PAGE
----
A Bright Light
- Apple co-founder Steve Jobs transformed modern technology and culture, and died from a rare form of cancer in the pancreas, pancreatic neuroendocrine tumors (pNETs), at the young age of 56.
- The first Apple computer, the Apple 1, came out 25 years ago, and Jobs went on to create the Apple II, Macintosh, iMac, iPod, iPhone and iPad.
- There is a difference between pancreatic cancer and pancreatic neuroendocrine tumors (pNETs), which form from different types of cells.
The first Apple computer came out 25 years ago in April, and we have Jobs to thank for the convenience and accessibility our devices provide. And for those 10-hour screen time warnings? Yes, we have him to thank for that too.Read More
Designed by co-founder Steve Wozniak and sold by Jobs, the Apple 1 computer creation is something they developed after dropping out of college, although Jobs made sure to tell kids that he eventually incorporated the skills he learned in college into his tech designs. Jobs was also behind the Apple II, Macintosh, iMac, iPod, iPhone and iPad.
Jobs was born in San Francisco to a Syrian immigrant father and mother who met at University of Wisconsin. The couple put Jobs up for adoption, and he was then adopted by Paul and Clara Jobs, a blue-collar family.
As a pre-teen, Jobs boldly dialed up William Hewlett, one of the Hewlett-Packard Co. founders, to ask him about a device he was building, then he wound up working a summer job in an assembly line for the company. He went on to work technician jobs for companies like Atari.
He later left Apple to launch Pixar Animation Studios (Toy Story, A Bug’s Life), which changed the face of moviemaking.
Jobs was a go-getter from the start and never let his family back story affect his goals. He died a billionaire.
Jobs Was a Romantic
When Steve met his long-lost sister Mona Simpson, 63, who was also abandoned by their father, they just clicked. Simpson wrote a eulogy for her brother in an Op-Ed in The New York Times, sharing a more personal side to the Steve that she thankfully was able to form a bond with so many years later.
Apparently, he loved love as much as he loved computers.
“Steve was like a girl in the amount of time he spent talking about love,” said the former magazine editor, now a professor at UCLA and author. “Love was his supreme virtue, his god of gods. He tracked and worried about the romantic lives of the people working with him.”
Whenever he saw a man that looked like a catch for women, he would say, “‘Hey are you single? Do you wanna come to dinner with my sister,'” she said.
Jobs was a romantic. And he always picked his sister up from the airport. In jeans. “Even as a young millionaire,” she said.
On the day he met his wife, Laurene Powell, now 57, he called his sis and said ‘”There’s this beautiful woman and she’s really smart and she has this dog and I’m going to marry her.’ His abiding love for Laurene sustained him,” Simpson said. “He believed that love happened all the time, everywhere. In that most important way, Steve was never ironic, never cynical, never pessimistic. I try to learn from that, still.”
According to Simpson, Jobs was a hands-on dad with his and Laurene’s kids: Erin Sienna, 29, Reed, 29, and Eve, 22. However, his firstborn Lisa Brennan-Jobs, 42, his daughter from relationship with his high school sweetheart, had a tougher time gaining acceptance. Jobs refused to believe she was his child at first. There was a lot of turmoil with that relationship, but the father and daughter reconciled before his death, and she was left several million dollars as part of her inheritance.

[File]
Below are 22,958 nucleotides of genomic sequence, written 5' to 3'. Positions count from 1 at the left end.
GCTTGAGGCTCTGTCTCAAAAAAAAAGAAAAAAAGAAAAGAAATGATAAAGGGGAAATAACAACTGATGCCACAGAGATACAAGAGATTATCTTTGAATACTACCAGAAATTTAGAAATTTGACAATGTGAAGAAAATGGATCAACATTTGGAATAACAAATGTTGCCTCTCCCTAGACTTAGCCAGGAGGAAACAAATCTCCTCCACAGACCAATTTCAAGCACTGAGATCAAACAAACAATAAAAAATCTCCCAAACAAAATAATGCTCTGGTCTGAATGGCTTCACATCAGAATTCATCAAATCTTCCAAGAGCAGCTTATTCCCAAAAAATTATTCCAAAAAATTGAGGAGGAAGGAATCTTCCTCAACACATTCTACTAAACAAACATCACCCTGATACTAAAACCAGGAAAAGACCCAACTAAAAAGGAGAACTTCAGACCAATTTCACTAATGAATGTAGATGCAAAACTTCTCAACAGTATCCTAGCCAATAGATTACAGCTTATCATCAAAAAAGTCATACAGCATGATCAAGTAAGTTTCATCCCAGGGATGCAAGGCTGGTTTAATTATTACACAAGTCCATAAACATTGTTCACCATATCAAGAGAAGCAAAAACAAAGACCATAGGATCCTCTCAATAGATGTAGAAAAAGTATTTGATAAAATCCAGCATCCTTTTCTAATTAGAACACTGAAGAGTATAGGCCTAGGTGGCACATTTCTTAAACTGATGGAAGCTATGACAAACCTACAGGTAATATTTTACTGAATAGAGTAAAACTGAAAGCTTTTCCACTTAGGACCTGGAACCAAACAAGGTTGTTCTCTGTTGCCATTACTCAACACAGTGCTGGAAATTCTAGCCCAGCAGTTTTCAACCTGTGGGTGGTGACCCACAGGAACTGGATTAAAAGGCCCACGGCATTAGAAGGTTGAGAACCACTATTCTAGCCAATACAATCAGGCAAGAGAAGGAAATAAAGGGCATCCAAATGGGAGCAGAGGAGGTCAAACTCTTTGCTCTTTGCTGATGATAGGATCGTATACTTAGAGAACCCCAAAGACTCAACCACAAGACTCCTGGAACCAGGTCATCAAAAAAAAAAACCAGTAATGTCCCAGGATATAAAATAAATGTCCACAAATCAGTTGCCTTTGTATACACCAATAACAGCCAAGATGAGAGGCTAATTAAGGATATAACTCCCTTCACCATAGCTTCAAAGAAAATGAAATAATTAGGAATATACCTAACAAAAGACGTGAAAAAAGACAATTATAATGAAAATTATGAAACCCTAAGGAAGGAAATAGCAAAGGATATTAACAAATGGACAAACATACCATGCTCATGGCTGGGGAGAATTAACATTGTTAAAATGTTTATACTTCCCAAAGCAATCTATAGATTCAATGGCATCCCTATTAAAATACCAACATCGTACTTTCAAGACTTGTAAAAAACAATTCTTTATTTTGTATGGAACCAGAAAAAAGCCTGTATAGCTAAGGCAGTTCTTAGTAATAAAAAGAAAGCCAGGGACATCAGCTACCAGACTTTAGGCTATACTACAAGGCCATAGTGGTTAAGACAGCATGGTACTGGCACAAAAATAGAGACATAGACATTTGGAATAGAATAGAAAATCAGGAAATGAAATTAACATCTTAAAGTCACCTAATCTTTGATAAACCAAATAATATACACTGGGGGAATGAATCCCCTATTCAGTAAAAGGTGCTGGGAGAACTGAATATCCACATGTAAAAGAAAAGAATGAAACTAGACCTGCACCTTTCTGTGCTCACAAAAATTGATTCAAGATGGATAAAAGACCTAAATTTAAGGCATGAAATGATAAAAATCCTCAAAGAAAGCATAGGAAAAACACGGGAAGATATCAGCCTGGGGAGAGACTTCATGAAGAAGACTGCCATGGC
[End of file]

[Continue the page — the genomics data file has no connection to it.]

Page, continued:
A Rare Form of Cancer in the Pancreas
When jobs was diagnosed with cancer around eight years before his death, it was found after a CT scan of his kidneys (the pancreas is near the left kidney). Jobs said in his biography that his urologist wanted him to get the scan due to a prior issue with kidney stones.
Jobs didn’t have a typical form of pancreatic cancer. His was called a neuroendocrine tumor, a rare form of the disease. These tumors occur in the pancreas but can also occur elsewhere in the body. Neuroendocrine tumors and typical pancreatic cancers come from different types of cells, are treated differently and have different symptoms.
With pancreatic neuroendocrine tumors, even if they’ve spread outside the pancreas, people can live somewhat longer than the clinical form of pancreatic cancer, which is why Jobs survived for a reasonably long time at eight years.
Dr. Renuka Iyer of Roswell Park Comprehensive Cancer Center says NETs are brain and hormone-related cancers.
“That’s one thing that’s different about this disease, is the fact that it can produce hormones,” Dr. Iyer said. “Some [NETs] produce hormones like insulin.” Because of their hormone production NETs can be found anywhere in the body, but most commonly in the GI tract.
Within the past ten years, a new tool has been developed to detect these cancers – a NET spot scan. This specialized scan has advanced the ability to detect NETs, and created a better method for finding them. “With better ways to find them and measure them, it is helping to move the field along,” Dr. Iyer said.
Jobs refused potentially life-saving surgery and opted for alternative treatments instead. A believer in technology, he didn’t follow traditional science, though he believed he was going to a better place. He did wind up having a liver transplant in 2009.
When Jobs was nearing death, he sketched device designs on a notepad. He was thankful for his life and worked to the end.
His last words, according to his sister, as he gazed off past his wife and children were: “Oh wow. Oh wow. Oh wow.”
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